Socialist Worker

In brief

Issue No. 1804

A price on your life

THE government's National Institute for Clinical Excellence is denying life saving treatment to cancer patients, say top consultants. The government advisory body limited doctors' ability to prescribe some colon cancer drugs two months ago because they were not 'cost effective'.

Some 28 leading doctors have written an open letter condemning the verdict. Survival rates for colon cancer sufferers in Britain are 6 percent less than in Europe and 22 percent lower than in the US.


Waiting for true figures

HOSPITAL WAITING lists are continuing to rise, despite the government's budget pledges of extra money.

The number waiting for admission to hospital in England rose by 22,700 in the last year, according to Department of Health figures. That means more than a million people are on NHS waiting lists.


Stress at end of line

MORE THAN three quarters of call centre staff say they 'feel stressed' at work, according to a new survey by the Unison union.

They survey found that almost two thirds of staff say they have suffered pain in their hands, wrists, upper arms or backs. Eighty percent of workers regularly suffer headaches.


Driving us to pay more

CAR COMPANIES make huge profits from selling us overpriced cars. Now they want us to pay for scrapping them, and New Labour looks set to cave in. It is expected to introduce a new system that passes on some £450 million costs to the poorest car owners.

This is a major victory for the motor companies. They have defied plans to make them bear the cost of recycling vehicles. Under the 'last owner pays' scheme, car owners will have to pay between £50 and £100 to scrap their vehicles.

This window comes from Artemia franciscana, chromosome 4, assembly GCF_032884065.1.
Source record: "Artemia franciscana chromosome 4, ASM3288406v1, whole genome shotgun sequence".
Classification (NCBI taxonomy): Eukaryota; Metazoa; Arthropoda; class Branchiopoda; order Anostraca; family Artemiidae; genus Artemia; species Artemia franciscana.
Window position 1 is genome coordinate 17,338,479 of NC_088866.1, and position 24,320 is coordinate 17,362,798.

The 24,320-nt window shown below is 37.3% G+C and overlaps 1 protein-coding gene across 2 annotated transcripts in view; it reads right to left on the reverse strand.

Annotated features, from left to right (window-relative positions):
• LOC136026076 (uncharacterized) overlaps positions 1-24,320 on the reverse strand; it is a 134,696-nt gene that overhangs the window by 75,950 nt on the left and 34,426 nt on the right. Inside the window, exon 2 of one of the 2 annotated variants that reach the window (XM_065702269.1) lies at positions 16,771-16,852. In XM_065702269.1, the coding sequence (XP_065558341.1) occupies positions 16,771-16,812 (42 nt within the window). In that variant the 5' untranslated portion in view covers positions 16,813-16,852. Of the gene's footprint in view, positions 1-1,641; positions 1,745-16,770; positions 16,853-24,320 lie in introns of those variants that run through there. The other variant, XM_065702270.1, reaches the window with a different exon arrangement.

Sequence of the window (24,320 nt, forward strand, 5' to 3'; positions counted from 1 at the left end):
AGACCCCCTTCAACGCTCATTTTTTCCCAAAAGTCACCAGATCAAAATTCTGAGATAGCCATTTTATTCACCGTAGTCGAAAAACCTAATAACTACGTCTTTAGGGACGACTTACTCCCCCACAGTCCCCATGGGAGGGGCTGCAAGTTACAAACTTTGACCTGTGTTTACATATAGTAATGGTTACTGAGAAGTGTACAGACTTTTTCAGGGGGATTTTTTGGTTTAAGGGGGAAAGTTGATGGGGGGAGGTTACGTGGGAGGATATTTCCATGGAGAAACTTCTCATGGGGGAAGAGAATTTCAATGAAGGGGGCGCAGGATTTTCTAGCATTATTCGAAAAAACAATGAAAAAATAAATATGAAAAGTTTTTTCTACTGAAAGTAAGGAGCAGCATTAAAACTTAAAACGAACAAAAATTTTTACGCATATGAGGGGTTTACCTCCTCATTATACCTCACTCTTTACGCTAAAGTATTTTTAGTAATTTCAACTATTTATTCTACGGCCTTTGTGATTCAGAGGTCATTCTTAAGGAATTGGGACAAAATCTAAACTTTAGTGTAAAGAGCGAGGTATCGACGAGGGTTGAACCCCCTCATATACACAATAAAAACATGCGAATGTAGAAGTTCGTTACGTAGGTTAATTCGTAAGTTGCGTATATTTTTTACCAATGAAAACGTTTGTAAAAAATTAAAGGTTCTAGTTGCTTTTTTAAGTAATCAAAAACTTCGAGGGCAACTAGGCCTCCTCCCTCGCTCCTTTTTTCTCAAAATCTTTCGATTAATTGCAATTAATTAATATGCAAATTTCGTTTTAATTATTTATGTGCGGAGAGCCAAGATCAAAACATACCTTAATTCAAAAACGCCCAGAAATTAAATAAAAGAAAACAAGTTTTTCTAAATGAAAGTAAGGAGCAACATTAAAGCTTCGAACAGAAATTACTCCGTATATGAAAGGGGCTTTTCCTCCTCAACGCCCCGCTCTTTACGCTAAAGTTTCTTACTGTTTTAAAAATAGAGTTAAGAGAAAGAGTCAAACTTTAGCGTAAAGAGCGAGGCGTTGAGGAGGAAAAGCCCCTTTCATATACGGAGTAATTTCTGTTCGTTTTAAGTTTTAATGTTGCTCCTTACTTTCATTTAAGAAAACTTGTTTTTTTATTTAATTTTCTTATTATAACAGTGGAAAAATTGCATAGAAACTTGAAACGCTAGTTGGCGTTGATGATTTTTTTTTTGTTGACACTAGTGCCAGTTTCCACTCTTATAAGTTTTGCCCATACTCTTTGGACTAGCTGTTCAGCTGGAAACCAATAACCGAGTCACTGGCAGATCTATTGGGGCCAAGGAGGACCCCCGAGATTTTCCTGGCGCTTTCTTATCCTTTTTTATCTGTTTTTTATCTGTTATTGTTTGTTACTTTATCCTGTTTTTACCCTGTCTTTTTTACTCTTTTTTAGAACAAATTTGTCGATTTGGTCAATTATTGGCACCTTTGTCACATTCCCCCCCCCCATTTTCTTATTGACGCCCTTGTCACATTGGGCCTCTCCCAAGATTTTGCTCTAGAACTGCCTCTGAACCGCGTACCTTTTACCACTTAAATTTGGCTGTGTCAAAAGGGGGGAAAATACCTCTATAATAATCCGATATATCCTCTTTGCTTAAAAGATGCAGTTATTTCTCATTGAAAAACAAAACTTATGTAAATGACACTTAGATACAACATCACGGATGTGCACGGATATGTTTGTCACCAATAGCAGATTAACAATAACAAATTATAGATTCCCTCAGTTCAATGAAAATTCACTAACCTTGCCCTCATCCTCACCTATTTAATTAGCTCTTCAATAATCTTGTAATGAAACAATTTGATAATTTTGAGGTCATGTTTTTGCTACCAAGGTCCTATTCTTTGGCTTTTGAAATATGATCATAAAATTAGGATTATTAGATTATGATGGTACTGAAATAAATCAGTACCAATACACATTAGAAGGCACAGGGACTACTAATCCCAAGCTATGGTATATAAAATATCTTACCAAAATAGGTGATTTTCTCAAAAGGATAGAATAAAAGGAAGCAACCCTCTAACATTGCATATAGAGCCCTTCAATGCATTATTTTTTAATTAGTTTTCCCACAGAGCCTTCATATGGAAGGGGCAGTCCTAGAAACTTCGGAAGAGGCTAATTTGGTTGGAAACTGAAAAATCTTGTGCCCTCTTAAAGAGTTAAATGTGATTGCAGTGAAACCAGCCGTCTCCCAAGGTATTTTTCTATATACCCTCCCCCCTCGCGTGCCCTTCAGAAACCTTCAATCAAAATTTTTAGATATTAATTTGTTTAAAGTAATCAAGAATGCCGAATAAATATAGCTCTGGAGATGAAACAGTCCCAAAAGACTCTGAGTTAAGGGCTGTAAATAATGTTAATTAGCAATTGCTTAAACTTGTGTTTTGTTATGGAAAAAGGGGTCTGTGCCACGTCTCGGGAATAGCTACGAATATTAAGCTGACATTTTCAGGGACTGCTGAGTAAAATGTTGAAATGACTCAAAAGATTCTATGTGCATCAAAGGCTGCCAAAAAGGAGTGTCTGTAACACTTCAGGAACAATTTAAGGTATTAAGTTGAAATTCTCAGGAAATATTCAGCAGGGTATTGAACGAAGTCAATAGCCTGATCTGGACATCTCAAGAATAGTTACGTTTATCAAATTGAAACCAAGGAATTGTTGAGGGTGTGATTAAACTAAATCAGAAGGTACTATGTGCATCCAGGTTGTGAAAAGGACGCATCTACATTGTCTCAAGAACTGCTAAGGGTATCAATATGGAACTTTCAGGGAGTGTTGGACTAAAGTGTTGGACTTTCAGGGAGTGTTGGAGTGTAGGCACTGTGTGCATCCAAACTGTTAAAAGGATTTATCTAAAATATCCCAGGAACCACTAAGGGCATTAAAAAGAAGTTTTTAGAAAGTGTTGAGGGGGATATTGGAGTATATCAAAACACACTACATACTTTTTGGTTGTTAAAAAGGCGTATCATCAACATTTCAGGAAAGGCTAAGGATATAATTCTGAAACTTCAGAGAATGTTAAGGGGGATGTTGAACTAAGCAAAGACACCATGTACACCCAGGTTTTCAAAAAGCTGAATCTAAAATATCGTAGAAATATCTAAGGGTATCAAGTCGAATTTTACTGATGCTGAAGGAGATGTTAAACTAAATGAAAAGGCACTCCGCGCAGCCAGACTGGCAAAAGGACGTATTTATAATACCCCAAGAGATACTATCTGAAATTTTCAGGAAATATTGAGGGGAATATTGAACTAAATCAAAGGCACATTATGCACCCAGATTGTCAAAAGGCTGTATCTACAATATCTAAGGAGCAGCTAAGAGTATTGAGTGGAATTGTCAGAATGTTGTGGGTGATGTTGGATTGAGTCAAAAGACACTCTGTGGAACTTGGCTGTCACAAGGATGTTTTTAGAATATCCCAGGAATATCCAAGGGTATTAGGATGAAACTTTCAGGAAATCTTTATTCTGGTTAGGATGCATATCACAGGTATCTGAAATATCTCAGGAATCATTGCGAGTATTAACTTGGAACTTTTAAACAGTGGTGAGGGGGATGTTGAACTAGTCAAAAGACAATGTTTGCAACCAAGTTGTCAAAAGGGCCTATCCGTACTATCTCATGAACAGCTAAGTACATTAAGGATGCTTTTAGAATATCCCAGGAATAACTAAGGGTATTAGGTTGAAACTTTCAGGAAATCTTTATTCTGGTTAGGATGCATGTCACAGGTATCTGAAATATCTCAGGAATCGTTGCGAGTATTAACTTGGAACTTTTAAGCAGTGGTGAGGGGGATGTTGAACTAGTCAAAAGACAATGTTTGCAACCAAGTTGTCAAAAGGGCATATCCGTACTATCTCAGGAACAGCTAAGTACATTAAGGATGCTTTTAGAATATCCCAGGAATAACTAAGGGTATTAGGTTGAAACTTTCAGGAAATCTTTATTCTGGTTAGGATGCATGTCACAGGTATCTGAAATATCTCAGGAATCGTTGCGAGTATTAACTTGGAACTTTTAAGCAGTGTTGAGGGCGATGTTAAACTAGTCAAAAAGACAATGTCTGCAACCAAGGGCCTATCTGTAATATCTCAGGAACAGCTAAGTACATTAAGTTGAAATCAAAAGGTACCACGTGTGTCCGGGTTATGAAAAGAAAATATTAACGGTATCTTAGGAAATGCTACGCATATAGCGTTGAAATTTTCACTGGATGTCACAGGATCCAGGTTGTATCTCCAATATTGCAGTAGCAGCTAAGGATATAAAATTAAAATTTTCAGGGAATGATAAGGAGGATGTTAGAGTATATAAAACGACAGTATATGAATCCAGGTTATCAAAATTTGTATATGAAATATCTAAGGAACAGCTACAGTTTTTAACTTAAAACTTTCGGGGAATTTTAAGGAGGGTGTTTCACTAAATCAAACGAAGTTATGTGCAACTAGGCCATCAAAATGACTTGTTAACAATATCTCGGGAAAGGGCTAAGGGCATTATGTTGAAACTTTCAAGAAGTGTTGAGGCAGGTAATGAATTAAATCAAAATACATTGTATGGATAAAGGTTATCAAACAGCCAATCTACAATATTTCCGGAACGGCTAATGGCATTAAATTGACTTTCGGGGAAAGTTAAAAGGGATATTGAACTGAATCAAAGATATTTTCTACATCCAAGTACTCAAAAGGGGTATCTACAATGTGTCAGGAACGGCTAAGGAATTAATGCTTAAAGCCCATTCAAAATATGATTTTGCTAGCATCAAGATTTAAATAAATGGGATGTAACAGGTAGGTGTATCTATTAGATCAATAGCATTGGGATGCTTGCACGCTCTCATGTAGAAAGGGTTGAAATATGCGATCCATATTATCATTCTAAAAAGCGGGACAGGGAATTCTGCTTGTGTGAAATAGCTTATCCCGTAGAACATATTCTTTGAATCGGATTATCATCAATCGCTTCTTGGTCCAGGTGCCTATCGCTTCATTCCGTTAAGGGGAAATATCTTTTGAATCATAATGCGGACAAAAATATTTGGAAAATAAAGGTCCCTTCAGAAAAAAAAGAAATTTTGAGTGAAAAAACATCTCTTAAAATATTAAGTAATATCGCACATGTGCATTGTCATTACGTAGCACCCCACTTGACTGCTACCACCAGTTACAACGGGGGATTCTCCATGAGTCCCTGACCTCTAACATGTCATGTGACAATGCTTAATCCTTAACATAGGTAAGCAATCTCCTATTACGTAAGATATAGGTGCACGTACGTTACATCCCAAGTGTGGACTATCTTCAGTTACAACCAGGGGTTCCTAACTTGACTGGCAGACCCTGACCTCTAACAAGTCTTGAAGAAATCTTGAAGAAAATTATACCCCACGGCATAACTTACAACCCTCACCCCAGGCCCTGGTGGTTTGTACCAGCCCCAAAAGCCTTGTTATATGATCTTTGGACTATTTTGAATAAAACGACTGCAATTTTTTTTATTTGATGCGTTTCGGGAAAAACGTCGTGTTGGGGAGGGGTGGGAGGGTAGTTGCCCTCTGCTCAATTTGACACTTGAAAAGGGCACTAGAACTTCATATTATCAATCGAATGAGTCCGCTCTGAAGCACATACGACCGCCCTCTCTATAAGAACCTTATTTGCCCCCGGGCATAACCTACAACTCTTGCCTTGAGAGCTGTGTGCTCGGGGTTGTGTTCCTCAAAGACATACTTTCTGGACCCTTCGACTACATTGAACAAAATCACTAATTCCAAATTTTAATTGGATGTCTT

The decision will cause an outcry among environmentalists and local authorities. Already 20 percent of the two million cars scrapped every year are dumped on the streets.


Old suffered in care home

MORE EVIDENCE has come to light about Westminster Health Care, the giant care home business that New Labour's health 'guru' Chai Patel used to run. Patel, a Labour Party donor, advised Tony Blair on private sector involvement in the NHS and care for the elderly, and sits on many New Labour quangos.

Patel was in charge of Westminster Health Care when it owned the Lynde House care home in Twickenham, west London. It was under investigation for substandard care and abusive treatment to its patients.

The Observer has uncovered some of the evidence. Relatives and friends describe how elderly people went unwashed for months at a time, or were left miserable and uncomfortable in soiled bedclothes and incontinence pads.


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Article information

News
Sat 15 Jun 2002, 00:00 BST
Issue No. 1804
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